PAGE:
Bordeaux is a large city located along the banks of the Garonne River in the Southwestern part of France.
A historic city of great importance that needs to be protected, in 2007 at least 40% of its surface area became a UNESCO World Heritage Site.
It is actually the most protect city in all of France right after Paris.
When visiting the city you'll see 18th century architecture and buildings.
La Grosse Cloche, a 15th century bell tower that was once part of the Town Hall building. It has two 40 meter tall towers and a bell weighing over 7 metric tons.
Of course, old churches are a given in any town and city in France.
Bordeaux also has a large number of museums, theaters and cinemas located around the city. One museum is even dedicated entirely to wine - the Cité du Vin. It's located in a unique modern building that was designed to look like a large wine decanter. We didn't go to it ourselves because we had the dog with us and we had plenty of other wine activities planned for our trip.
By that I mean, we stopped off as several bars and sampled the wines of the region.
Bordeaux is one of the most important and well known wine regions in the entire world, so no trip would be complete without a wine sampling or two...or 12 for that matter.
Wines of Bordeaux are dark in color and full bodied. They tend to have deep and rich, dark fruit flavors. To be honest though, I actually always find them to be a bit acidic. I think that's because we tend not to buy expensive bottles of wine in our daily lives. We generally stick to the 7-12 euro marked bottles unless it's a special occasion or something. I've been told by several people that Bordeaux's are expensive, which I didn't really understand because you can easily buy a bottle of Bordeaux for 5-9 euros at most stores. But that's also probably why they are acidic to me. It seems that in the case of a Bordeaux, you have to spend over 25 euros to get a good bottle.
Something to note though is that there are other smaller wine regions of France that produce excellent, even superior wines for a lot less money - around the 8-15 euro mark. So more expensive doesn't always mean better quality in my experience.
Along with its many museums, Bordeaux also has one of the longest outdoor shopping streets in Europe. Rue de Sainte-Catherine is 1.2km long and bustling with shops and cafes, and or course people.
Monument aux Girondins
The Girondists monument was erected in 1894 in memory of the Girondins, a political group that were killed in the French Revolution during a series of massacres that has come to be known as The Reign of Terror.
The monument is 54 meters tall and consists of two pools that surround and intricate display of four horses and other figures in movement.
There is actually a very similar monument in Lyon that was originally intended for Bordeaux. It also depicts four horses and I read that each of them represents the four major rivers of France.
There are a lot of Rivers in France but I think the major ones are the Seine, the Loire, the Dordogne and the Garonne.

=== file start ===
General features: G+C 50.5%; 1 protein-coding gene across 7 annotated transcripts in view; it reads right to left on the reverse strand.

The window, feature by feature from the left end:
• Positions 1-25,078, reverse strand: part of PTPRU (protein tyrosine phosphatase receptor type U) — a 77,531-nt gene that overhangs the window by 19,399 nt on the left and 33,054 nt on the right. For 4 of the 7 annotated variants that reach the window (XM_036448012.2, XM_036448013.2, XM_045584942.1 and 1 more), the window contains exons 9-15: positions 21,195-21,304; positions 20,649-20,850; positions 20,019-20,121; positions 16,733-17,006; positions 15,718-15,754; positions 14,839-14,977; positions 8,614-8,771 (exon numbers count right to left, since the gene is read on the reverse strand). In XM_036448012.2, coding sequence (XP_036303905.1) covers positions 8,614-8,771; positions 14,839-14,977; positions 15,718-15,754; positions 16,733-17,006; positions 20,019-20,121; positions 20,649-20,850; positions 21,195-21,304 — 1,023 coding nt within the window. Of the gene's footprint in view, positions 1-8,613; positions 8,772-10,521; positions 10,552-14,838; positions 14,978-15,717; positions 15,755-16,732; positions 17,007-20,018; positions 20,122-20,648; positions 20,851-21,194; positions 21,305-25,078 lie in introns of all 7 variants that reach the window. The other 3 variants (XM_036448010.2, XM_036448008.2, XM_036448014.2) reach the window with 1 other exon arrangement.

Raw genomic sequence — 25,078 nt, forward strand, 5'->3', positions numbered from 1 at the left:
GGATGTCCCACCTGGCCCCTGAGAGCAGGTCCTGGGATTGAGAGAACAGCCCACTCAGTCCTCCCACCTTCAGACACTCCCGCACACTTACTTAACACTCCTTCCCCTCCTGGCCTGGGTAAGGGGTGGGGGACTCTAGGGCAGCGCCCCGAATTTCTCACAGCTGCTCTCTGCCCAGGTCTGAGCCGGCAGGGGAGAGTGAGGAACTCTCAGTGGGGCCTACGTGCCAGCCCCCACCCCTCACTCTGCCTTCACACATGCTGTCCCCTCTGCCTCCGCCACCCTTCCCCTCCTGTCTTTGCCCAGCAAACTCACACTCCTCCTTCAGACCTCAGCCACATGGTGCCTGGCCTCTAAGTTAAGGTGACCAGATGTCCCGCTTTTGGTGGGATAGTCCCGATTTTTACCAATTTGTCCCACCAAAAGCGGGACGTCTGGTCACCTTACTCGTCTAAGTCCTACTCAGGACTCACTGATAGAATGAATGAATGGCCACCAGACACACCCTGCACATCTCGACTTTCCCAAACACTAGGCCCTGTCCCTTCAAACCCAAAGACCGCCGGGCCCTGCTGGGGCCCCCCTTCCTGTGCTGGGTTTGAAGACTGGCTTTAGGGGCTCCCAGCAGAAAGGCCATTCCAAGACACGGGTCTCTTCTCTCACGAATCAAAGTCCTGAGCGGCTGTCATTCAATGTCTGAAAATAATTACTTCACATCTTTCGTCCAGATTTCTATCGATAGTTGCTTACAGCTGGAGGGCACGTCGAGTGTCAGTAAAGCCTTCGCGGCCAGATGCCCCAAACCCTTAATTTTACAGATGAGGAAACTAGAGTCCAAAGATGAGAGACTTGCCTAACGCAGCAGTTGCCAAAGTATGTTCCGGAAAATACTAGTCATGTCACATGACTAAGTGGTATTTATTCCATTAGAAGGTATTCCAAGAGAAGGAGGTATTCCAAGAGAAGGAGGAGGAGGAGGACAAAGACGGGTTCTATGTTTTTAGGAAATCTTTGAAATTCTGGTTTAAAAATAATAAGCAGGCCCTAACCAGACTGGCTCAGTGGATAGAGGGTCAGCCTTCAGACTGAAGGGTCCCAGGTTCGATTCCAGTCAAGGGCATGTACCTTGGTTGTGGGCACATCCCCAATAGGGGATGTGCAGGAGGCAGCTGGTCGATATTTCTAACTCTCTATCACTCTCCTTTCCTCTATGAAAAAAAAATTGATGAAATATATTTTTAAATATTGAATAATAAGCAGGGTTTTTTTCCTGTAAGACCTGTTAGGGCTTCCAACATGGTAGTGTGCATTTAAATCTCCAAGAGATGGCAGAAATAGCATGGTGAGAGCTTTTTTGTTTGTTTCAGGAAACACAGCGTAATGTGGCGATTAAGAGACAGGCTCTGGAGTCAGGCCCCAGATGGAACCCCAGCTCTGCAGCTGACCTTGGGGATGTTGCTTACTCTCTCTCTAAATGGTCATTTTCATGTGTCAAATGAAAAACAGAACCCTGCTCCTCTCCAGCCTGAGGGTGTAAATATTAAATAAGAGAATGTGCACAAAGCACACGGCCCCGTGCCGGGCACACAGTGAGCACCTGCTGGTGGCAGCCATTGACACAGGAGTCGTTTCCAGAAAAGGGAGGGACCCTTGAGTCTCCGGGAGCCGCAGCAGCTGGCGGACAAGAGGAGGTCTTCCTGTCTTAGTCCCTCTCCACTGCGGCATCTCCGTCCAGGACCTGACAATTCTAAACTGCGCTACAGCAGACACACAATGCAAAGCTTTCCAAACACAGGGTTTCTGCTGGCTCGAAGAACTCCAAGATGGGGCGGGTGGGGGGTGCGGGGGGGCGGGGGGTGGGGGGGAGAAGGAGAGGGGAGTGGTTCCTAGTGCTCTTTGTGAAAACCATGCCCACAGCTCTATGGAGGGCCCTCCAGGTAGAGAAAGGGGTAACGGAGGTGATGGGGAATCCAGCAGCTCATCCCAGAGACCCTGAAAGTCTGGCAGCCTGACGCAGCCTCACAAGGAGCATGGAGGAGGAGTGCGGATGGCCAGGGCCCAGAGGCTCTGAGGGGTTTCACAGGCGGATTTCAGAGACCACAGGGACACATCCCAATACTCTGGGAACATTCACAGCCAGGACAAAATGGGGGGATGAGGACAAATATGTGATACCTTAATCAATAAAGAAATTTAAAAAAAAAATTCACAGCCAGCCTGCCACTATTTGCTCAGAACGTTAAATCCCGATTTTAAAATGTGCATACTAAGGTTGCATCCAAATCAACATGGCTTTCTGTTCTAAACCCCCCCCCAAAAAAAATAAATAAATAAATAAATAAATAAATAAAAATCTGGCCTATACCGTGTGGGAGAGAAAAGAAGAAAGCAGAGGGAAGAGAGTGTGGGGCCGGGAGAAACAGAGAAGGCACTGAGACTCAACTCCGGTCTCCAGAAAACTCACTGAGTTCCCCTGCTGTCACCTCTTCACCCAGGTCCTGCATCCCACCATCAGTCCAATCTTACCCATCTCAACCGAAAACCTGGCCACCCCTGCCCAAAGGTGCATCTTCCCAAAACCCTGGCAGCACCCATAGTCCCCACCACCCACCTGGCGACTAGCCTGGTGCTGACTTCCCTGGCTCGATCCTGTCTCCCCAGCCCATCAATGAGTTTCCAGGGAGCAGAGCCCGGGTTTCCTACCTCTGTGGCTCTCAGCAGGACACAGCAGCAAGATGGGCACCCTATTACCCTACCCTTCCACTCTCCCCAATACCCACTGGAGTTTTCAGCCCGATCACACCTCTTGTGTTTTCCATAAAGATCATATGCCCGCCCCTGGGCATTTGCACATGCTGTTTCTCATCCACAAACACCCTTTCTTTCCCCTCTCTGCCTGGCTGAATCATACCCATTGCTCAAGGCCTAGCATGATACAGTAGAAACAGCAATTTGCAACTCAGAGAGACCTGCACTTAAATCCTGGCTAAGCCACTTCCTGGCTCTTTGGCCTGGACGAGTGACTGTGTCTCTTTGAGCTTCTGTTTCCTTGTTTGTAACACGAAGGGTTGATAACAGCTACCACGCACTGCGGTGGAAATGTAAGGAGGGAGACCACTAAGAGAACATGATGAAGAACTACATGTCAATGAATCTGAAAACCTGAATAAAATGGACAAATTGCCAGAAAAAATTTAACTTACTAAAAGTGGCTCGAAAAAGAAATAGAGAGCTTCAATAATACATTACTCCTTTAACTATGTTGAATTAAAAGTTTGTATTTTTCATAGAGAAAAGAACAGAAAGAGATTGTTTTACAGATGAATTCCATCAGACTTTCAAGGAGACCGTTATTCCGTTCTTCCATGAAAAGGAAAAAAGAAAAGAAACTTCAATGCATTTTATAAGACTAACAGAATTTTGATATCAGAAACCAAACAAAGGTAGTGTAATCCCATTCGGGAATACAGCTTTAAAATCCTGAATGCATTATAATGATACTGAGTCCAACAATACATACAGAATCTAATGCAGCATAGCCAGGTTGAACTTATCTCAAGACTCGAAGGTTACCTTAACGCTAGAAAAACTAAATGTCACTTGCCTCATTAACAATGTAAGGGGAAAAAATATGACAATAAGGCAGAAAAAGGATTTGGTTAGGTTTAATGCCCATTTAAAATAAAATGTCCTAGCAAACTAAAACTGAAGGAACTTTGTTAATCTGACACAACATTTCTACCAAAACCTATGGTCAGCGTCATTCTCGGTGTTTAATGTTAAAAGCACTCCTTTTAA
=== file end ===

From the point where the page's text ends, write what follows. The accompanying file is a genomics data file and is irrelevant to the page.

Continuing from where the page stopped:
I like these two ladies talking to each other at the base of the tall column. It's almost as if they are permanently locked in conversation with each other, as if the artist didn't want them to be cut off and alone over the years.
The Water Mirror
The water mirror at Bordeaux is a lot of fun. The novelty of 2cm of water is actually really incredible.
Normally the water is turned off in November because of the cold but it was was holiday when we were there and the weather was nice, so the city happened to turn it on during the day. Many people were gathered there to take pictures. My wife even took a few steps in herself for a shot or two.
I noticed that there are basically two types of people at the mirror: the first are those that gracefully and gentilly step into the water, trying ever so carefully not to disturb its reflective surface for others. The other type are those who get pleasure out of disturbing the mirror effect, who tramp through the center without a care, laughing manically at all of the ruined Instagram photos.
What type of person do you think you'd be?
There was this kid there riding his bike in circles around the surface of the pool. Then out of nowhere and without warning he turned abruptly and headed into the water, shouting over his shoulder to the people on the edge taking pictures:
"Hear me now for I have a message from the water...its says to enjoy the moment for it is fleeting. Just like its reflection, nothing in life is permanent, the only constant is change. This is the lesson of the water."
.... I just stood there blinking.
"Wow kid. That's deep."
Okay, in truth that didn't actually happen. I made that story up. But you didn't actually think that a kid would say that did you?
What really happened was exactly like you would expect in a situation like this. The kid went back and forth a dozen times for probably 10 minutes or so, laughing his head off while his dad watched on the sidelines cheering him on. All of the ladies in their fancy dresses and men with their high end cameras had to wait patiently for the boy to get bored and move on so they could resume taking photos of the reflections. I didn't particularly care but you could tell that a lot of people were annoyed.
City at Night
I'll leave you with a few photos of the city at night, but at this point I'll keep the commentary to a minimum. That's enough reading for one day I'm sure.
It's not as impressive as the Arc de Triomphe in Paris, but the Arc in Bordeaux still pretty cool.
A church tower lit up like a Christmas tree.
Pont de Pierre (1822) featured below. I like the lights of the bridge reflecting on the water.
Porte Cailhau is a medeival gatehouse to the old town.
Surprisingly, I prefer the photo of it being blocked by the tram system. I think it's the the blue lighting.
Same gateway from the other side.